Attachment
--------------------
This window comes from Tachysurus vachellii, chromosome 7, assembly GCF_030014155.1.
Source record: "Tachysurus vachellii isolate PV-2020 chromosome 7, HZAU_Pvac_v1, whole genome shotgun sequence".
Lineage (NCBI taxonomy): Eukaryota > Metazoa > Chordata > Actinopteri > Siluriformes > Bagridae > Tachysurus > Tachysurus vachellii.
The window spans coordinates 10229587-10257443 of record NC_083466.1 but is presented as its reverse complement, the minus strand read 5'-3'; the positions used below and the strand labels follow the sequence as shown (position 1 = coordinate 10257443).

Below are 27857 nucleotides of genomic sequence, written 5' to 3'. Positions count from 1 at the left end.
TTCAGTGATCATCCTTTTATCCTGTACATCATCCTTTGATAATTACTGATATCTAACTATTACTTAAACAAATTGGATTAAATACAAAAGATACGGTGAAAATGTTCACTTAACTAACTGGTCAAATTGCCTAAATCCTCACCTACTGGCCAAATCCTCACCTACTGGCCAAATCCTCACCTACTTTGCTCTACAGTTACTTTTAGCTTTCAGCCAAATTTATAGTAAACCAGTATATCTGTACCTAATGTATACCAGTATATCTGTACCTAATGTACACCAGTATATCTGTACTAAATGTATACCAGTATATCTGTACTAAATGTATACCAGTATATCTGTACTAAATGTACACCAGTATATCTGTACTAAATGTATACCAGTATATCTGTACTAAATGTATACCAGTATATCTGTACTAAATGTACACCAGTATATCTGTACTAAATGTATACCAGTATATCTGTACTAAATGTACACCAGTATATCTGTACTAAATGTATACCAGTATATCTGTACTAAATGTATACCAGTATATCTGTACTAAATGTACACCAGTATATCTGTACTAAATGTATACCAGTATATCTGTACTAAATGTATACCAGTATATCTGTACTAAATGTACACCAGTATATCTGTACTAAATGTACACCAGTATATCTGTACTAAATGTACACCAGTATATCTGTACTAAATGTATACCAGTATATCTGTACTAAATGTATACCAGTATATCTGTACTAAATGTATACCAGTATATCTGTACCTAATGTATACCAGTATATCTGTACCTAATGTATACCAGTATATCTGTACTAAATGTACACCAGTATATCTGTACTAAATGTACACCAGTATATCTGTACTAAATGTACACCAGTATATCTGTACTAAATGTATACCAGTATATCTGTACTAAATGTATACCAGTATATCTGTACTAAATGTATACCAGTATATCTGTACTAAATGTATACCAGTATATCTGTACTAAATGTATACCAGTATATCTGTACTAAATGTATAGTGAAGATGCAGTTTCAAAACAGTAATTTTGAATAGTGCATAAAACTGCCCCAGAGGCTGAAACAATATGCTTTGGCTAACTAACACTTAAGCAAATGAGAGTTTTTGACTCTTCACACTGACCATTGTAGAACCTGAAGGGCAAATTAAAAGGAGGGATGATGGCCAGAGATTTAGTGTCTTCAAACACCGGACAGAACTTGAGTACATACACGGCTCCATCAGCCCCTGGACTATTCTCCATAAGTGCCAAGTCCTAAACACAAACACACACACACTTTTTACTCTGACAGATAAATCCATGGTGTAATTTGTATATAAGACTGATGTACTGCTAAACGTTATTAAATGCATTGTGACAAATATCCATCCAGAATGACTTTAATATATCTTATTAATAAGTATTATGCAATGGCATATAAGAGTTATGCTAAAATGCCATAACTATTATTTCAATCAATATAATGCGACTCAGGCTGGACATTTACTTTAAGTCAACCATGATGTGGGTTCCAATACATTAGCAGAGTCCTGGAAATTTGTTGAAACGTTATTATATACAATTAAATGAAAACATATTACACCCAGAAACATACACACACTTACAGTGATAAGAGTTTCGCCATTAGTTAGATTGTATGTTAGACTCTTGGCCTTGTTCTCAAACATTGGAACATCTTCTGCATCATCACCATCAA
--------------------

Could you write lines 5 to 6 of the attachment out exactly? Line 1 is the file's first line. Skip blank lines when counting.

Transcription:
Below are 27857 nucleotides of genomic sequence, written 5' to 3'. Positions count from 1 at the left end.
TTCAGTGATCATCCTTTTATCCTGTACATCATCCTTTGATAATTACTGATATCTAACTATTACTTAAACAAATTGGATTAAATACAAAAGATACGGTGAAAATGTTCACTTAACTAACTGGTCAAATTGCCTAAATCCTCACCTACTGGCCAAATCCTCACCTACTGGCCAAATCCTCACCTACTTTGCTCTACAGTTACTTTTAGCTTTCAGCCAAATTTATAGTAAACCAGTATATCTGTACCTAATGTATACCAGTATATCTGTACCTAATGTACACCAGTATATCTGTACTAAATGTATACCAGTATATCTGTACTAAATGTATACCAGTATATCTGTACTAAATGTACACCAGTATATCTGTACTAAATGTATACCAGTATATCTGTACTAAATGTATACCAGTATATCTGTACTAAATGTACACCAGTATATCTGTACTAAATGTATACCAGTATATCTGTACTAAATGTACACCAGTATATCTGTACTAAATGTATACCAGTATATCTGTACTAAATGTATACCAGTATATCTGTACTAAATGTACACCAGTATATCTGTACTAAATGTATACCAGTATATCTGTACTAAATGTATACCAGTATATCTGTACTAAATGTACACCAGTATATCTGTACTAAATGTACACCAGTATATCTGTACTAAATGTACACCAGTATATCTGTACTAAATGTATACCAGTATATCTGTACTAAATGTATACCAGTATATCTGTACTAAATGTATACCAGTATATCTGTACCTAATGTATACCAGTATATCTGTACCTAATGTATACCAGTATATCTGTACTAAATGTACACCAGTATATCTGTACTAAATGTACACCAGTATATCTGTACTAAATGTACACCAGTATATCTGTACTAAATGTATACCAGTATATCTGTACTAAATGTATACCAGTATATCTGTACTAAATGTATACCAGTATATCTGTACTAAATGTATACCAGTATATCTGTACTAAATGTATACCAGTATATCTGTACTAAATGTATAGTGAAGATGCAGTTTCAAAACAGTAATTTTGAATAGTGCATAAAACTGCCCCAGAGGCTGAAACAATATGCTTTGGCTAACTAACACTTAAGCAAATGAGAGTTTTTGACTCTTCACACTGACCATTGTAGAACCTGAAGGGCAAATTAAAAGGAGGGATGATGGCCAGAGATTTAGTGTCTTCAAACACCGGACAGAACTTGAGTACATACACGGCTCCATCAGCCCCTGGACTATTCTCCATAAGTGCCAAGTCCTAAACACAAACACACACACACTTTTTACTCTGACAGATAAATCCATGGTGTAATTTGTATATAAGACTGATGTACTGCTAAACGTTATTAAATGCATTGTGACAAATATCCATCCAGAATGACTTTAATATATCTTATTAATAAGTATTATGCAATGGCATATAAGAGTTATGCTAAAATGCCATAACTATTATTTCAATCAATATAATGCGACTCAGGCTGGACATTTACTTTAAGTCAACCATGATGTGGGTTCCAATACATTAGCAGAGTCCTGGAAATTTGTTGAAACGTTATTATATACAATTAAATGAAAACATATTACACCCAGAAACATACACACACTTACAGTGATAAGAGTTTCGCCATTAGTTAGATTGTATGTTAGACTCTTGGCCTTGTTCTCAAACATTGGAACATCTTCTGCATCATCACCATCAA